Former McDonald’s CEO: Unions, Minimum Wage Drive Unemployment

‘Profit margins are tight and customers still love their value menus; the only way to maintain both is by using tablet-style ordering devices…’

Former McDonald's CEO: Labor Unions/Minimum Wage Driving Unemployment

Ed Rensi / IMAGE: Fox News

(Joshua Paladino, Liberty Headlines) Ed Rensi, the former president and CEO of McDonald’s USA, warned labor unions about the unintended consequences of demanding higher wages, firing restrictions and scheduling rights.

Rensi, writing an op-ed for Fox News, questioned whether labor unions hurt their employees more than help them. He looked at the ongoing three-week strike of UAW autoworkers at General Motors, during which employees have to live on $250 a week.

While autoworkers stand on the picket lines in Detroit, UAW officials are caught using union money, which should be used to benefit workers, to “finance their lavish lifestyles instead.”

But what have these strikes gained for employees?

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“Over the last four decades they’ve seen dozens of auto plants close, and tens of thousands of autoworkers lose their jobs, as the unions’ demands for high labor costs and byzantine work rules hobbled the company,” Rensi wrote.

Rensi does not mention that some of these demands could not be met because of the wage-suppressing effects of outsourcing and immigration.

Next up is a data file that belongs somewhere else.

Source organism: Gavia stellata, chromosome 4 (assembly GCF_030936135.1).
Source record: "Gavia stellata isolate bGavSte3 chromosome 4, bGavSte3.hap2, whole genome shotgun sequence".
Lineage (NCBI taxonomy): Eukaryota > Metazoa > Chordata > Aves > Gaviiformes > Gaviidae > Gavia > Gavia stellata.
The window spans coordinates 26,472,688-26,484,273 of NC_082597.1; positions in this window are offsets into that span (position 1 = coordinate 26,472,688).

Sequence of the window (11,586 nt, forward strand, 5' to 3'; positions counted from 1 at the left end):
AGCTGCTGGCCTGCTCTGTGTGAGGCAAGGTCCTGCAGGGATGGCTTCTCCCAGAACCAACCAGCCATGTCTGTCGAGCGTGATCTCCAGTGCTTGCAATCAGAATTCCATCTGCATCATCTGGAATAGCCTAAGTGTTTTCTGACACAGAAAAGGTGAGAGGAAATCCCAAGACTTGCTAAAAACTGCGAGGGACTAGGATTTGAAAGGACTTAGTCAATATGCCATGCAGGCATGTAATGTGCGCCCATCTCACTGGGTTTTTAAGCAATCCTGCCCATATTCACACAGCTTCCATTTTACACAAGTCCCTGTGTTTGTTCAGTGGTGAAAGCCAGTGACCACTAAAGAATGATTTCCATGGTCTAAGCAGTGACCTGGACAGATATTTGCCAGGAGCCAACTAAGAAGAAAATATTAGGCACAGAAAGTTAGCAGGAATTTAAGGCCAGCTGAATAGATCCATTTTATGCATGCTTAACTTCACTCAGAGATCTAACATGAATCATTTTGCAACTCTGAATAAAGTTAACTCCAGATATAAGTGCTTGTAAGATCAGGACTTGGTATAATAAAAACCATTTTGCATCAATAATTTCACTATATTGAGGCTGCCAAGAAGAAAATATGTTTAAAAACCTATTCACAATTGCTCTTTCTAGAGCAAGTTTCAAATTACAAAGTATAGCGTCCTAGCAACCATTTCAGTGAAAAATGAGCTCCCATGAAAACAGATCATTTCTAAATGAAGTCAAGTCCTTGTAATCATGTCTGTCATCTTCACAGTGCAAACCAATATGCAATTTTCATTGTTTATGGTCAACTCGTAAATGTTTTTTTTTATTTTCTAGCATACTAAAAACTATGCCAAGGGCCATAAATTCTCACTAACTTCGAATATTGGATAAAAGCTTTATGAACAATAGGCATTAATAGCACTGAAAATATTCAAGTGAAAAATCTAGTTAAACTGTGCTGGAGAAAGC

Rensi said the Service Employees International Union has not helped its members either. SEIU has spent more than $100 million since 2012 in an effort to unionize the quick-service restaurant industry.

“Their demands include a $15 minimum wage, ‘fair’ scheduling, restrictive firing rules, and an easy pathway to get dues payments from hourly employees,” Rensi wrote.

While the SEIU has not unionized fast-food employees, their message has changed the fast-food industry.

“Rising labor costs on the state and local level have forced [fast-food] companies to embrace automated alternatives to customer service,” Rensi wrote. “Profit margins are tight and customers still love their value menus; the only way to maintain both is by using tablet-style ordering devices to reduce the number of employees on staff.”

He cited a study from the Mercatus Center at George Mason University, which found that higher minimum wages are the “predominant factor” in rising youth unemployment.

“I don’t oppose better pay and benefits for today’s workers. But the unions who represent them are often at odds with workers’ best interests,” Rensi wrote. “Rather than moving workers into the middle class, unrealistic workplace demands can block them out of it.”